FRANKFURT (Reuters) - German carmaker Volkswagen
VW's chairman Ferdinand Piech has long been itching to combine MAN and Sweden's Scania
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The German carmaker already owns a controlling stake in Scania and has triggered a mandatory offer for MAN by increasing its shareholding to more than 30 percent from 29.9 percent.
Its low-ball offer of 95 euros per share for MAN is seen as being deliberately unattractive in the same way as Spanish construction group ACS
Shares in MAN were trading 0.1 percent higher at 96.62 euros by 3:46 a.m. EDT on Tuesday, 1.7 percent above VW's offer price.
If few investors accept the offer, which values MAN at about 13.8 billion euros ($19.7 billion), VW will benefit by being allowed under German rules to then gradually buy shares in the market and by getting regulatory approval allowing closer cooperation between MAN and Scania.
In a first step, VW , which has a war chest of almost 20 billion euros, will spend about 1.5 billion euros to raise its stake in MAN to 35-40 percent of voting rights.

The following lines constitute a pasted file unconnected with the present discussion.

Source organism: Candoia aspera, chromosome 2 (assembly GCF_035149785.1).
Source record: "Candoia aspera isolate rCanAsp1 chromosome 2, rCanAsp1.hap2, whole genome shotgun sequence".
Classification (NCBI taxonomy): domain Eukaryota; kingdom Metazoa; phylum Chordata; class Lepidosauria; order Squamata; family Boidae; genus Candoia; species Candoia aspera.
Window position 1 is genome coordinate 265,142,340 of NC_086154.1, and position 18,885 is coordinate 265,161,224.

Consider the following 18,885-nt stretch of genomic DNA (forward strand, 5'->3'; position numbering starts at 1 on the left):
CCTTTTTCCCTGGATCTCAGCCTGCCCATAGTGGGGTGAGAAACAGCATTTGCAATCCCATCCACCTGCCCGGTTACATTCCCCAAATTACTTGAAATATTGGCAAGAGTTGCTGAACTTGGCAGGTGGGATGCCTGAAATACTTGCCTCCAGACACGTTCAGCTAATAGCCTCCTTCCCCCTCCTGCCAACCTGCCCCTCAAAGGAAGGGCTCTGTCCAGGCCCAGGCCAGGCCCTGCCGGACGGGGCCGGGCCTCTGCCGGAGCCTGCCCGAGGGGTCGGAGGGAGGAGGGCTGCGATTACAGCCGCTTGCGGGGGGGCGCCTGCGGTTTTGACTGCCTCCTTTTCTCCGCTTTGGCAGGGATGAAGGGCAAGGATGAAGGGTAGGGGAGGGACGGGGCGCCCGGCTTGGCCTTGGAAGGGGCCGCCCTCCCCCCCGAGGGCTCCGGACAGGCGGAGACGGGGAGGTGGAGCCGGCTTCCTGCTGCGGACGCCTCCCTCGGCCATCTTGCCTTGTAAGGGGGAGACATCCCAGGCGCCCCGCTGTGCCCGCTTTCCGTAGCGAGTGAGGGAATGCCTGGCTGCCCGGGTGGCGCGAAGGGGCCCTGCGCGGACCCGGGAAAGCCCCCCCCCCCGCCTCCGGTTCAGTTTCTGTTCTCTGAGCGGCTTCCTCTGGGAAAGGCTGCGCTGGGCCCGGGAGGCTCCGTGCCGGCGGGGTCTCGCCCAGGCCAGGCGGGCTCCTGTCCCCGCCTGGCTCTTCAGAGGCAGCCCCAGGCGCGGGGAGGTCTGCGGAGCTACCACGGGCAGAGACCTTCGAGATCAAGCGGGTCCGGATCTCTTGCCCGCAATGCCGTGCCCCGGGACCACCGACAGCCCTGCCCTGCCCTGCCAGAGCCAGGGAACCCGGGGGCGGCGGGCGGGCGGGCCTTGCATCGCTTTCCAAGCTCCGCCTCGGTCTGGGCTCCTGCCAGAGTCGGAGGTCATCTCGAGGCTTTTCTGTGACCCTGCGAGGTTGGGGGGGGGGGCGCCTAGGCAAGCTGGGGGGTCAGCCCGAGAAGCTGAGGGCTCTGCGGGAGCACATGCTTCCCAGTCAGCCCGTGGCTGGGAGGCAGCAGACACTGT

Eventually, it envisions a trucks group combining MAN and Scania and saving about 400 million euros of costs per year.
MAN will comment on VW's offer within two weeks, a spokesman for the truck maker said. He said MAN was in favor of cooperation with VW in principle as it saw industrial logic and potential savings in such a deal.
The announcement by VW, which is being advised on the deal by Credit Suisse
Since then, the two companies have struggled to progress in talks under VW's guidance. Last month's 4.9 billion euro rights issue of Porsche SE
(Reporting by Jan Schwartz and Andreas Kroener; Writing by Maria Sheahan; Editing by Greg Mahlich)